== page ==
The colour designs are good to give an idea of what the finished item should look like, but in order to mark up fabric to stitch, however, it's better to have a black and white version:

I got this printed out full size at a local copy shop; here it is, taped to my dining table, as it's too big for the table in my sewing room:

The first step is to make a transfer from this.  You can buy special transfer pencils, so with a large piece of tracing paper taped over the top, it's just a case of carefully drawing over the lines:

It's a bit hard to tell, but if you look closely, you can see that the central spiral is a bit pink, from the transfer pencil line.

It's even harder to tell here, so you'll just have to take my word for it that I've traced the entire design:

Having the transfer is one thing, but next I need to apply it to the fabric itself.  That's next!

Saturday, 16 November 2013

'An Tigh Geata' - Druid banner

I'm thrilled and excited to be able to tell you that I'm making a new processional banner, this time for the Order of Bards, Ovates and Druids (OBOD).  It's the Order's 50th anniversary next year, and the new banner, replacing one from the 1960s which was lost, will be part of that.

The lost banner incorporated various symbolic elements significant to Druidry, and I was asked to use them too as part of my design.  I'm not knowledgeable enough to explain things properly, but if anyone wants to know more about Druidry then the website has lots of information, or I'm sure the lovely friendly people there would be happy to help.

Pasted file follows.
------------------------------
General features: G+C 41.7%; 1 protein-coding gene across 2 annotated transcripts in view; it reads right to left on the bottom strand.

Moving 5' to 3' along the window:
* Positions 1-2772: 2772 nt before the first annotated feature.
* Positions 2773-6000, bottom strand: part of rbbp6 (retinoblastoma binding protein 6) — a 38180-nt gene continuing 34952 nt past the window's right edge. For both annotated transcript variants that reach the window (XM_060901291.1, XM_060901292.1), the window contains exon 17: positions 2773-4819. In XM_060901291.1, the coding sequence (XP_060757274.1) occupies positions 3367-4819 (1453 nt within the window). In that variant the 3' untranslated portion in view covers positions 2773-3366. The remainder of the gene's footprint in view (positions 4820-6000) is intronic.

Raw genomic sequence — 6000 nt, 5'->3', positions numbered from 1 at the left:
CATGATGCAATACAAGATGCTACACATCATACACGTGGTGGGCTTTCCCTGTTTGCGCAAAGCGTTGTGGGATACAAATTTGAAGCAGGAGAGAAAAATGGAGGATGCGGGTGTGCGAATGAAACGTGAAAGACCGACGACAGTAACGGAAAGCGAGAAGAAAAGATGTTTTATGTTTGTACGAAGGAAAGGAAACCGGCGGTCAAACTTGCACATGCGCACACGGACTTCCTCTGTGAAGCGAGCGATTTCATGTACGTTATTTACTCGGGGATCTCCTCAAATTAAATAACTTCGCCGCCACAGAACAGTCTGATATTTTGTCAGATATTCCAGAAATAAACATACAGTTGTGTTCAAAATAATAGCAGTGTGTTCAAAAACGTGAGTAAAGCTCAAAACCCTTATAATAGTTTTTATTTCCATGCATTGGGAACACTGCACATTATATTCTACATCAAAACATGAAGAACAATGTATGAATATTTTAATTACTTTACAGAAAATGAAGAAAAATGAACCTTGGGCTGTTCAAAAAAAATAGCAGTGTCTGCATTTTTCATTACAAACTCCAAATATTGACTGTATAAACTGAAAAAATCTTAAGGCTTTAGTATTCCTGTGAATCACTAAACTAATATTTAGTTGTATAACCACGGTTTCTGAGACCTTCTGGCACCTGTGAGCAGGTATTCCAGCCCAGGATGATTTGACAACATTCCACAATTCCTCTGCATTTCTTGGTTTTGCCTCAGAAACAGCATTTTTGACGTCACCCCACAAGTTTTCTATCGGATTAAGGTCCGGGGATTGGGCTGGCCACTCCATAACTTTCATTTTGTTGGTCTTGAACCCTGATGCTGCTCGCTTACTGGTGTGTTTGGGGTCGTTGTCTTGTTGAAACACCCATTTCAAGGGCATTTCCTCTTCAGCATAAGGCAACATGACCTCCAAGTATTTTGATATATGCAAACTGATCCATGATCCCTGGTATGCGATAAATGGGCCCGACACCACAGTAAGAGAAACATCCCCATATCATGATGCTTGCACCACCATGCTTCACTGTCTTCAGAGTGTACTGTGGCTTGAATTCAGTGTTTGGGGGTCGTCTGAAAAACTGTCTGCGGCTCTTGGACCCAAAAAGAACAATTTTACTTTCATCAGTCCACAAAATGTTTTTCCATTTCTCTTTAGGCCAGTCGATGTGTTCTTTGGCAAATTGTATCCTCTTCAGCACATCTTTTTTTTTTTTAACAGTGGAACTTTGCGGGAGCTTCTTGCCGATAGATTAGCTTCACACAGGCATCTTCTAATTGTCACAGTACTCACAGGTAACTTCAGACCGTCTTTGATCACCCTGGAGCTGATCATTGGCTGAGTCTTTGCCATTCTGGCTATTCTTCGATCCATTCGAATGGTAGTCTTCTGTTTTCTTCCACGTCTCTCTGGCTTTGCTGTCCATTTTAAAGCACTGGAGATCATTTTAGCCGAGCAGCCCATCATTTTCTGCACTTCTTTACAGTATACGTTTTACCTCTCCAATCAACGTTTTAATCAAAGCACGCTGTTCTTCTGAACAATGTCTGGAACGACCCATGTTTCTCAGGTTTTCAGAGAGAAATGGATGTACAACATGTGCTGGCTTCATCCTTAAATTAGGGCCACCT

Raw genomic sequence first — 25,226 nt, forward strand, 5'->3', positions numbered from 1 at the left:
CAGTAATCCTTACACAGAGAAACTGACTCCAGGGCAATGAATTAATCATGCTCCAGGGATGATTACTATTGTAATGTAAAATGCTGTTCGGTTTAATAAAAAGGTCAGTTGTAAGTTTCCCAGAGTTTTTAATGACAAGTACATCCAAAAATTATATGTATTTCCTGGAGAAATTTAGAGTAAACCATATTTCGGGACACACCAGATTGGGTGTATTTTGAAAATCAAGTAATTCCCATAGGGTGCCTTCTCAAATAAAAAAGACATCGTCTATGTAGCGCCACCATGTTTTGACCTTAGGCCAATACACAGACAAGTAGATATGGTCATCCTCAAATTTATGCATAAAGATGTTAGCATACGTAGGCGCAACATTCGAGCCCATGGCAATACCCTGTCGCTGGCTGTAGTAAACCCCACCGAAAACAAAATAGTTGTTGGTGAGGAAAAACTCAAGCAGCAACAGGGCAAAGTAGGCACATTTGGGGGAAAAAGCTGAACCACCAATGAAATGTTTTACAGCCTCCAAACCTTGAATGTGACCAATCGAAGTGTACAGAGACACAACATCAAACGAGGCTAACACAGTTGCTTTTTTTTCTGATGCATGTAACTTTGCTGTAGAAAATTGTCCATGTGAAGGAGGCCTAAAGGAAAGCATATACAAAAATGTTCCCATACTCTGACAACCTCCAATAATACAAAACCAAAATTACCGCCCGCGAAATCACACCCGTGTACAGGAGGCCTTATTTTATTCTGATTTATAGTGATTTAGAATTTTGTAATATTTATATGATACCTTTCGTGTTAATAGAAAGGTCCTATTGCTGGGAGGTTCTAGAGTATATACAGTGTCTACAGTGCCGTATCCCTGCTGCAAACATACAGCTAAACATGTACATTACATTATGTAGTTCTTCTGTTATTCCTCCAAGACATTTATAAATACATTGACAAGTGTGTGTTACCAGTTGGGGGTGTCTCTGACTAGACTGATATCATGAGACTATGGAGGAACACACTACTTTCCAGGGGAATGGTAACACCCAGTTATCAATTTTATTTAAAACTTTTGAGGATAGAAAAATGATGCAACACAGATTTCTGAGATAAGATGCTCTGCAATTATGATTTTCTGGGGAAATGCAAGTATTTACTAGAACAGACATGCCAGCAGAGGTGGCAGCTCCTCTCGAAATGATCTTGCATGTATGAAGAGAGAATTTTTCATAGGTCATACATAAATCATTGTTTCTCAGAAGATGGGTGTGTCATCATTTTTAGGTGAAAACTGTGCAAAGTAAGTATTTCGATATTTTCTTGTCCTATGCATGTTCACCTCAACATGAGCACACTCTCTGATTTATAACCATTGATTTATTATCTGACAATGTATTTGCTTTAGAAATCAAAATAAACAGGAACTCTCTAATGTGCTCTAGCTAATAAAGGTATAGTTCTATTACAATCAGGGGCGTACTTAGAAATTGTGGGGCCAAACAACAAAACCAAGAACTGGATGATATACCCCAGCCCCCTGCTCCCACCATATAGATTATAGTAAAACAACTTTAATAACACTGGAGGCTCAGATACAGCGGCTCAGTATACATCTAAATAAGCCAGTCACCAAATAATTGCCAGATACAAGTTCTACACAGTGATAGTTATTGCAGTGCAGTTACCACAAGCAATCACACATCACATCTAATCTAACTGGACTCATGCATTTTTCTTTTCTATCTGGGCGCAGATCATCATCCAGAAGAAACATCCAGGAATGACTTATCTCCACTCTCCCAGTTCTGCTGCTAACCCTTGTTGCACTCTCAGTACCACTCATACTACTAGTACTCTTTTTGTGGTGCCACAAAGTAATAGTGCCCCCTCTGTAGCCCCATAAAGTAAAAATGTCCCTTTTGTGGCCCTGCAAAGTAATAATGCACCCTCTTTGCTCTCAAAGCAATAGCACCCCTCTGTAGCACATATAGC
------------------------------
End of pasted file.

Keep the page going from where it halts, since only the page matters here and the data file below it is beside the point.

So, without further ado, here's my design:

The trilithon gateway (the Stonehenge-style standing stones), the rays of light and the Gaelic text were requested by OBOD and had been used in a different way on the old banner; the colours represent the three grades in Druidry (blue for bards, green for ovates and white for druids).

In my design I interpreted these colours as earth (the lower half of the spiral circle), sky (the upper half), and stone (the trilithon itself).  The Celtic spirals are my addition, but I think they work well with the other elements.

It's going to be a similar size to St Cuthbert's banner, and so able to be carried by one person:

It's great to be working on a larger piece again, and I can't wait to get started!

Wednesday, 13 November 2013

Spiral Abstract I - V

As suggested by regular reader Cynthia of California Stitching, here are all five Spiral Abstract pieces.

Spiral Abstract I

Spiral Abstract II

Spiral Abstract III

Spiral Abstract IV

Spiral Abstract V

I have another series of five related pieces in mind, but they're going to have to wait - next time, I'll tell you why!

Sunday, 10 November 2013

Spiral Abstract V

This is the final one of the set of five Spiral Abstract pieces; I intend doing another related set of five, but they're going to have to wait as I'm about to start a really exciting new project instead.  More on that in future posts!

Back to today's though.  As with the others, it's silver chain stitch on a black silk matka background.  The design, transferred onto the linen on the back:

Tacked through to the front:

And stitched:

I'm very pleased with how they've turned out - I think they work well as a series.